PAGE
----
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Little Ease, the torture cell in the London Tower.

In 1534, a man and a woman were stopped a step away from the exit door of Tower Hill in London by a group of night guards. The man was their colleague, John Bawd, and the woman was Alice Tankerville, a convicted thief and a prisoner. So ended the Tower’s first known escape attempt by a woman. But Alice’s accomplice and admirer, the guard John Bawd, was destined to enter the Tower record books too: he is the first known occupant of a peculiar torture cell used during the reigns of the Tudors and early Stuarts.
The windowless cell measured 1.2 square meters and was called Little Ease, translatable as “not very comfortable”. Its effect was simple. The prisoner inside could not stand nor sit nor lie down, but at most crouch over. This caused a slow but growing agony, to the point of making the space stifling and dark, and the risk of going crazy was very high.
The torture began with certainty in the sixteenth century, when the prisoners were taken inside the Tower of London.

Historically, in 1215 England outlawed torture through the passage of Magna Carta, except by royal warrant. The first king to authorize it, and he did so reluctantly, was Edward II. He submitted to intense pressure from the Pope to follow the lead of the king of France and demolish the Order of the Knights Templar, part of a tradition begun during the Crusades.
King Philip IV of France, jealous of the Templars’ wealth and power, had charged them with heresy, obscene rituals, idolatry, and other offenses. The French knights denied all, and were duly tortured.
King Philip IV of France, jealous of the Templars’ wealth and power, had charged them with heresy, obscene rituals, idolatry, and other offenses. The French knights denied all, and were duly tortured. Some who “confessed” were released, while all who denied wrongdoing were burned at the stake.
Once Edward II ordered imprisonment of members of the English chapter, French monks arrived in London bearing their instruments of torture. In 1311 the Knights Templar were questioned and examined in the presence of notaries while suffering under the torments of the rack within the Tower of London. And so the Tower, principally a royal residence, military stronghold, armory, and menagerie up until that time, became popular as torture place.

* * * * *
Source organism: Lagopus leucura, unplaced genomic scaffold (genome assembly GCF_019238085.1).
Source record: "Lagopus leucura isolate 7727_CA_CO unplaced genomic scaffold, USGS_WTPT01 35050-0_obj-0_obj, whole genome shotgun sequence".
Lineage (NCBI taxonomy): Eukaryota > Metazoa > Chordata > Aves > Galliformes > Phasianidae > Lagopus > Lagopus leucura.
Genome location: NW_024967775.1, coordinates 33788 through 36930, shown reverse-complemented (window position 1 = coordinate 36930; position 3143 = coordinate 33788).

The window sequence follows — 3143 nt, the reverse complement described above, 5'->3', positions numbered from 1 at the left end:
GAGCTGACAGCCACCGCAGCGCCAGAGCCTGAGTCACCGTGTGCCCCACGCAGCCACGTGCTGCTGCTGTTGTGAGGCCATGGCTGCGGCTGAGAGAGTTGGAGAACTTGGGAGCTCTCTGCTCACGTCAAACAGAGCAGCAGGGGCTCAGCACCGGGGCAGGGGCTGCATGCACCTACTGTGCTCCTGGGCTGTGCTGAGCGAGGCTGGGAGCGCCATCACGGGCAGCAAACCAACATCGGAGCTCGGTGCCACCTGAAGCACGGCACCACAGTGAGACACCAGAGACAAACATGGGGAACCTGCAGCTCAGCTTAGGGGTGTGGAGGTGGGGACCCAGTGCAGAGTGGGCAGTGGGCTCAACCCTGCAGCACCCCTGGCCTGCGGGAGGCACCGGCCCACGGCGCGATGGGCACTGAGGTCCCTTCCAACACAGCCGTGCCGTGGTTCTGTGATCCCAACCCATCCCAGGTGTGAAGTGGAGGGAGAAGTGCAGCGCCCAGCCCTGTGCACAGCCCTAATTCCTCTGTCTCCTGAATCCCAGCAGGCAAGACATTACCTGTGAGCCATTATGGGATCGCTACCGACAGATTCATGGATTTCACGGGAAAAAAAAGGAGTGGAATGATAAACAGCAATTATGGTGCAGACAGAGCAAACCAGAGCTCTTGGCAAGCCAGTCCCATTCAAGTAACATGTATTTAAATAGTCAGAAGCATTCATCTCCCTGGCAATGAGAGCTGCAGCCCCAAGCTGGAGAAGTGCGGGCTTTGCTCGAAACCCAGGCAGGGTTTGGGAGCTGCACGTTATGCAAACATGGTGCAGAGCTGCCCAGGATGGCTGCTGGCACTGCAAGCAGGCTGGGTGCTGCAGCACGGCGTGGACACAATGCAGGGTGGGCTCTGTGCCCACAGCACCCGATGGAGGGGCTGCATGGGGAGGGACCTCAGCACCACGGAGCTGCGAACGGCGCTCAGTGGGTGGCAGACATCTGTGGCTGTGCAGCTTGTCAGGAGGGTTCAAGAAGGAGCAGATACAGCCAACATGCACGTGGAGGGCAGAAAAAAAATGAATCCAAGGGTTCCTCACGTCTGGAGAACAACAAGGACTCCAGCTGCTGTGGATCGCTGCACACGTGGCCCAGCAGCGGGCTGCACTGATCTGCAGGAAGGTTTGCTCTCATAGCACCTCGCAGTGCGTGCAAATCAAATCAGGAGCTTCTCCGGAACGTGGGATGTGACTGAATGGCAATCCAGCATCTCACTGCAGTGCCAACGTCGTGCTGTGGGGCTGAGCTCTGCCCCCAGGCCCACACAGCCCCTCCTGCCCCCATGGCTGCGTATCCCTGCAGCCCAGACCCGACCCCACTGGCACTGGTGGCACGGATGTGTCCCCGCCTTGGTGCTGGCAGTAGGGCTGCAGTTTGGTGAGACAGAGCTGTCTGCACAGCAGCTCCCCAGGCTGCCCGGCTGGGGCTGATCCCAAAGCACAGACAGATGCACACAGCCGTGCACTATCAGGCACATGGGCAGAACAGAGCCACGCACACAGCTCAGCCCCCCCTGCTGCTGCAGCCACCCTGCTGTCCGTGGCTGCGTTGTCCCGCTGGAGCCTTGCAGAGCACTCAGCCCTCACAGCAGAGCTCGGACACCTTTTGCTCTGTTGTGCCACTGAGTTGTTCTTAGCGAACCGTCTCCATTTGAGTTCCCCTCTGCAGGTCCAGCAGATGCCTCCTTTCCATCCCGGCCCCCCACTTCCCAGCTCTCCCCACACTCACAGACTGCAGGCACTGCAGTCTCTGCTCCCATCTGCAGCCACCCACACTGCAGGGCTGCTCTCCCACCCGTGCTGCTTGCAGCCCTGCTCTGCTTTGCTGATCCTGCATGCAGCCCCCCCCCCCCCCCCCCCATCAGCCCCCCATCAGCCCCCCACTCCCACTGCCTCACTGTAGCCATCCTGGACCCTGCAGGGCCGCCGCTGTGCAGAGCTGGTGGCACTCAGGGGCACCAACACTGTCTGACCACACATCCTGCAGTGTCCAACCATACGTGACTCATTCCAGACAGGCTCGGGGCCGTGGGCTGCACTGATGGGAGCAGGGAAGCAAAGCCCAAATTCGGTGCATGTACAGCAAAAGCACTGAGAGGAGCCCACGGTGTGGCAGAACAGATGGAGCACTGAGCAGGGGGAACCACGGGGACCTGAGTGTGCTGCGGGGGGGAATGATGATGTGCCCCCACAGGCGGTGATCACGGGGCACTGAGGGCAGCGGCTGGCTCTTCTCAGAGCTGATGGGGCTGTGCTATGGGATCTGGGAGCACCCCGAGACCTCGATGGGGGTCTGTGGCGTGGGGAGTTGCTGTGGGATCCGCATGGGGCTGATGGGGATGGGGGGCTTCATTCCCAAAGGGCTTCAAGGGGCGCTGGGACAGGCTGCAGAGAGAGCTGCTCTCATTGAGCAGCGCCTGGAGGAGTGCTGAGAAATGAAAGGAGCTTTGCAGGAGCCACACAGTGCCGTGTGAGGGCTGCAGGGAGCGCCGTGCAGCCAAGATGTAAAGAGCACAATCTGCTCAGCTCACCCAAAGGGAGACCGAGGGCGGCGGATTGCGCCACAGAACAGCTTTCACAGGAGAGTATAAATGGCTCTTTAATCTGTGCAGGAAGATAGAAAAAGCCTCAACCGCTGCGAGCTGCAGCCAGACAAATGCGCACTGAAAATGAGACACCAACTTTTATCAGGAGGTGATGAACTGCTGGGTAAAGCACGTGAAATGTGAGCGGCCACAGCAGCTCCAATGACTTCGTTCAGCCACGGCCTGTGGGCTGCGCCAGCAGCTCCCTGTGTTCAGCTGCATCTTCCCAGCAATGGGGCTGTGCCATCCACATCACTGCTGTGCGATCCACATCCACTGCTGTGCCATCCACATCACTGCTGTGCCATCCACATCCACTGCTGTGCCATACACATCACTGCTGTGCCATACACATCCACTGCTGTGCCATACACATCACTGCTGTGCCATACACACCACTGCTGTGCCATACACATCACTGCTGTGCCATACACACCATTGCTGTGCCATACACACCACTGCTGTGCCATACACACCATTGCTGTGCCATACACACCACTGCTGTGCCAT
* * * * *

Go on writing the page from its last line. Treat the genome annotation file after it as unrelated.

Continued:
If the instruments remain after the Knights Templars were crushed, to be used on other prisoners is uncertain.
It was in the 16th century that prisoners were unquestionably tortured in the Tower of London.
The royal family rarely used the fortress on the Thames as a residence, more and more, its stone buildings contained prisoners.
If to date the Tudors are described as successful monarchs, they too had difficult moments: rebellions, conspiracies and other threats, both internal and foreign. “It was during the time of the Tudors that the use of torture reached its height,” wrote historian L.A. Parry in his 1933 book The History of Torture in England. “Under Henry VIII it was frequently employed; it was only used in a small number of cases in the reigns of Edward VI and of Mary. It was whilst Elizabeth sat on the throne that it was made use of more than in any other period of history.”

John Bawd admitted that he had planned Alice Tankerville’s escape “for love” and he was sentenced to spend a lot of time inside the cell before being hanged with his lover. The lovers were condemned to horrible deaths for trying to escape. According to a letter in the State Papers of Lord Lisle, written on March 28, Alice Tankerville was “hanged in chains at low water mark upon the Thames on Tuesday. John Bawd is in Little Ease cell in the Tower and is to be racked and hanged.”

Today no one knows exactly where Little Ease was located. One theory: in the dungeon of the White Tower. Another: in the basement of the old Flint Tower. Probably it was torn down or walled up long ago.
The reasons for ending up tortured in the tower were different. Often the victims ended up in the Tower for religious reasons. The majority of the prisoners were charged with high treason, but murder, robbery, embezzling the Queen’s plate, and failure to carry out proclamations against state players were among the offenses.
According to the website “Ancient Fortress”, but also “British History Online”, several people were condemned to go through Little Ease. Among these the most famous is certainly Guy Fawkes, among the authors of the “Conspiracy of Powders”, which on November 5, 1605 tried to blow up the whole English parliament and the King himself, James I of England. Fawkes was subjected to various tortures, which probably included the terrible easel, interspersed with confinement within the “Little Ease”, which forced him to confess his name (John Johnson was called at the beginning) and the names of his companions. Together with him were executed Thomas Wintour, Ambrose Rookwood, and Robert Keyes, sentenced to death by the torture known as “hanged, quartered and beheaded”.
It was in 1640, during the reign of Charles I, that torture was abolished forever, closing one of the darkest chapters in England’s history.

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